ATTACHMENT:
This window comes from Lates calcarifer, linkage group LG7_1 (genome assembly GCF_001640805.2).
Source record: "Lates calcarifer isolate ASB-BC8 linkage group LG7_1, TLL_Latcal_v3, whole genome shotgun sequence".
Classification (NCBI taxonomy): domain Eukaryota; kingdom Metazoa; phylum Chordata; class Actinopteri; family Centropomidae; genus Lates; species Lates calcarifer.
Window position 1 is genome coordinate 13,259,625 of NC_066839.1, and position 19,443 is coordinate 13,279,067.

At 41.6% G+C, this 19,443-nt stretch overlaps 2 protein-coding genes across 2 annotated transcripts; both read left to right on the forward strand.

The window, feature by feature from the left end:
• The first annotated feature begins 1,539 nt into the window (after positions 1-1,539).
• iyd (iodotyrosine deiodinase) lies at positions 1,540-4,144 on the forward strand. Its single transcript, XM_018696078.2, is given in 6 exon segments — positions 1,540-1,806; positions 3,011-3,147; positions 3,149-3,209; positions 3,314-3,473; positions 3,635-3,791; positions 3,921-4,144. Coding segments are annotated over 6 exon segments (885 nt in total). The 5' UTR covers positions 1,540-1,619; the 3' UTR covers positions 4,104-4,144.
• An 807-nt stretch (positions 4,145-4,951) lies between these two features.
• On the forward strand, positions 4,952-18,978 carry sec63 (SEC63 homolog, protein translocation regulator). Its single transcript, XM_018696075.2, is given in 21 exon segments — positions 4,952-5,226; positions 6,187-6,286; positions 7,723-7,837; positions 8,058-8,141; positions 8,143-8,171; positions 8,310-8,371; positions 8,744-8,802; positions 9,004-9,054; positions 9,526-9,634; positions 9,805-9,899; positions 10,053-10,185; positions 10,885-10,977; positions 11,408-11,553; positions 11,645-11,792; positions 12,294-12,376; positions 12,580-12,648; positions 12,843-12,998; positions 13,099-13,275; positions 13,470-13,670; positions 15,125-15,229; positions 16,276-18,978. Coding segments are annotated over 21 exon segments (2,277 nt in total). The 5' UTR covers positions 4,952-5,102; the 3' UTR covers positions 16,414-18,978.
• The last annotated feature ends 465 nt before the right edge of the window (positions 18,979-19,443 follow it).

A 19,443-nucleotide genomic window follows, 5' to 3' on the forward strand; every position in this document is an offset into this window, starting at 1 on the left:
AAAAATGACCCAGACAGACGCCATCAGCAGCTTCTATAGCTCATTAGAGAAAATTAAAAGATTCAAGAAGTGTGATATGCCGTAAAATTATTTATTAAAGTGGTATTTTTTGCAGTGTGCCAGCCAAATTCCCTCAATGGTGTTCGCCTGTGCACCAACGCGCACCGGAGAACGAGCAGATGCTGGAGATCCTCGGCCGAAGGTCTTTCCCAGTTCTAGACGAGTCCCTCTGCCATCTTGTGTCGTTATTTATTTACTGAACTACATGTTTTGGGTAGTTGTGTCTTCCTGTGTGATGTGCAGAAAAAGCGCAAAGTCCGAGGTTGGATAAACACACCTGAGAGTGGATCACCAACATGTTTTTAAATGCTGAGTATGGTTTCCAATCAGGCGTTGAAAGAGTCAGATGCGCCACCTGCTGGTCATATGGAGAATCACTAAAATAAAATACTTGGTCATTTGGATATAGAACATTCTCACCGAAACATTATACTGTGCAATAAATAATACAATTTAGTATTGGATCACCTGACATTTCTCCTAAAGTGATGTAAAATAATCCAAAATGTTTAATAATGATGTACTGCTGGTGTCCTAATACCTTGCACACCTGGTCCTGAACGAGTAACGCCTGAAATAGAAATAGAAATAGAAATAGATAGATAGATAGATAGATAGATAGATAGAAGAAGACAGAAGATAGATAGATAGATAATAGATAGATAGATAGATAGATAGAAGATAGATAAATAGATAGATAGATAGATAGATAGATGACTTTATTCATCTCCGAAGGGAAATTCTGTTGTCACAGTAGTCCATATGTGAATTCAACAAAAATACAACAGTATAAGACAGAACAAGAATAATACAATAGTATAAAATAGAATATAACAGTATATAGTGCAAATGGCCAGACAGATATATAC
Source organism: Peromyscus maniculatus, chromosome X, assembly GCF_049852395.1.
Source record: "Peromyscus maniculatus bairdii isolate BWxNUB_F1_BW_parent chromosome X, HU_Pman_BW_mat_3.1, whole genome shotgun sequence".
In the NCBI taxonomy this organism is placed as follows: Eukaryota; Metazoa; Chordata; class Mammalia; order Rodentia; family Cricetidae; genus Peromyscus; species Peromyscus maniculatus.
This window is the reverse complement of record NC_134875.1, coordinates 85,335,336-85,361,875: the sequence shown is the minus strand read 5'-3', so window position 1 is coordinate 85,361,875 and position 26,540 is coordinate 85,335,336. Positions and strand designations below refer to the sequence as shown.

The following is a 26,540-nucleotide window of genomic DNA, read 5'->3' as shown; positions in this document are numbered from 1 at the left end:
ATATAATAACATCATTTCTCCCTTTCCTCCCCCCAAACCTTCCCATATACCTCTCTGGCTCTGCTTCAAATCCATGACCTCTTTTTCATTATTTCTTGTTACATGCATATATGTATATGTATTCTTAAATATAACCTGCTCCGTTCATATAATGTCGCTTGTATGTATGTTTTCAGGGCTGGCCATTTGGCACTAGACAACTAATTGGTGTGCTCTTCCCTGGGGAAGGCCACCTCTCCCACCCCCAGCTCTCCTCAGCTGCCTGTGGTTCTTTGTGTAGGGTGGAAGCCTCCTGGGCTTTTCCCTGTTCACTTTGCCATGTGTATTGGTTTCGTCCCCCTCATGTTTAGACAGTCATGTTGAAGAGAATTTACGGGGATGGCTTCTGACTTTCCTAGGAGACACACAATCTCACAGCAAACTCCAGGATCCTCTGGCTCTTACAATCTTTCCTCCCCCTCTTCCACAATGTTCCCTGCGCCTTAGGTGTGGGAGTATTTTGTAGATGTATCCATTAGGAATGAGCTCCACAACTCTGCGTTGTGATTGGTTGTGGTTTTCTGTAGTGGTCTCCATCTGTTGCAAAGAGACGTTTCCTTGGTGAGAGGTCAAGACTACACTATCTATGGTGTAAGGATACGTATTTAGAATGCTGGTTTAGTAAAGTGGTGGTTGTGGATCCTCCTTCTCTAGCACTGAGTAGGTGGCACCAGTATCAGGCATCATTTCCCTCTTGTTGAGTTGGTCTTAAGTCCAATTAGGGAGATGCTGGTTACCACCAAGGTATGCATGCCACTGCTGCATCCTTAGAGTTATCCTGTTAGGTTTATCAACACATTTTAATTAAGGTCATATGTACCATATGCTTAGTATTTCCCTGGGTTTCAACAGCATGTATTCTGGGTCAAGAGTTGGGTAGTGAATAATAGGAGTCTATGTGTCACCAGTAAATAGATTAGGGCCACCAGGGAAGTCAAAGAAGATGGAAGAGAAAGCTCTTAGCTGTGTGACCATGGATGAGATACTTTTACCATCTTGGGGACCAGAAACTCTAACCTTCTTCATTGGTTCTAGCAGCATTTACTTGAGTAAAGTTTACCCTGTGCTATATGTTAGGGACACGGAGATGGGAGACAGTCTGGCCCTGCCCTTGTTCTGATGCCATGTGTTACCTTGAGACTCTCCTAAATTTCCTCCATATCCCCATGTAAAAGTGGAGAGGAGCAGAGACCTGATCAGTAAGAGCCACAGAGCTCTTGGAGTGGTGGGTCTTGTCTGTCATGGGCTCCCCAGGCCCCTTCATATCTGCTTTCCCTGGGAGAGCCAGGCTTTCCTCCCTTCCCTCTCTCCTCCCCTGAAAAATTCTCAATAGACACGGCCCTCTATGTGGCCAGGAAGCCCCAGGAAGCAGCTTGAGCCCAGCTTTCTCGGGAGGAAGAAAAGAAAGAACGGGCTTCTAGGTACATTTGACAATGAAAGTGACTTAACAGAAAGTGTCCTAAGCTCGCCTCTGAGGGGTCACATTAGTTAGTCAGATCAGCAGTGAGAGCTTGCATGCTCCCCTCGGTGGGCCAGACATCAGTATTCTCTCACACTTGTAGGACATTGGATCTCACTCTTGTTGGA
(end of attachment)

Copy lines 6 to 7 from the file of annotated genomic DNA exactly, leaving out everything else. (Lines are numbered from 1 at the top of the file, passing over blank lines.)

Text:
The window, feature by feature from the left end:
• The first annotated feature begins 1,539 nt into the window (after positions 1-1,539).